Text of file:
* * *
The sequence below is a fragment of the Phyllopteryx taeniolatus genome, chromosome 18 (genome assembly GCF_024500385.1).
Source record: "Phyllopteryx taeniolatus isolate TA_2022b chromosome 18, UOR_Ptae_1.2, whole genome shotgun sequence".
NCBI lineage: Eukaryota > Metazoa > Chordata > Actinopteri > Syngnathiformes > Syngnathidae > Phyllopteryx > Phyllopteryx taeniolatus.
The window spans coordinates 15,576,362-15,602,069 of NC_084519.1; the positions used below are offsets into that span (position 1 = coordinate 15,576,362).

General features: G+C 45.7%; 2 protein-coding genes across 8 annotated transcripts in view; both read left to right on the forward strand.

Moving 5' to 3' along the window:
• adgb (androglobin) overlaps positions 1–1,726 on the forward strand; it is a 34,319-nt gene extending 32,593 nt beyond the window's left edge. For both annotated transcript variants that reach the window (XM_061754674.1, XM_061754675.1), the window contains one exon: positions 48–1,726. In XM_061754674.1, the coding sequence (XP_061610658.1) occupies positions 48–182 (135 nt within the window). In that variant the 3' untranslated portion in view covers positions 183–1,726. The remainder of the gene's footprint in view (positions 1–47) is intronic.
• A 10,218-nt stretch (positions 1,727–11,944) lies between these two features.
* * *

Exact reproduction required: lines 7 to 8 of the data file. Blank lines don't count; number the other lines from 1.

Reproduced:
• adgb (androglobin) overlaps positions 1–1,726 on the forward strand; it is a 34,319-nt gene extending 32,593 nt beyond the window's left edge. For both annotated transcript variants that reach the window (XM_061754674.1, XM_061754675.1), the window contains one exon: positions 48–1,726. In XM_061754674.1, the coding sequence (XP_061610658.1) occupies positions 48–182 (135 nt within the window). In that variant the 3' untranslated portion in view covers positions 183–1,726. The remainder of the gene's footprint in view (positions 1–47) is intronic.
• A 10,218-nt stretch (positions 1,727–11,944) lies between these two features.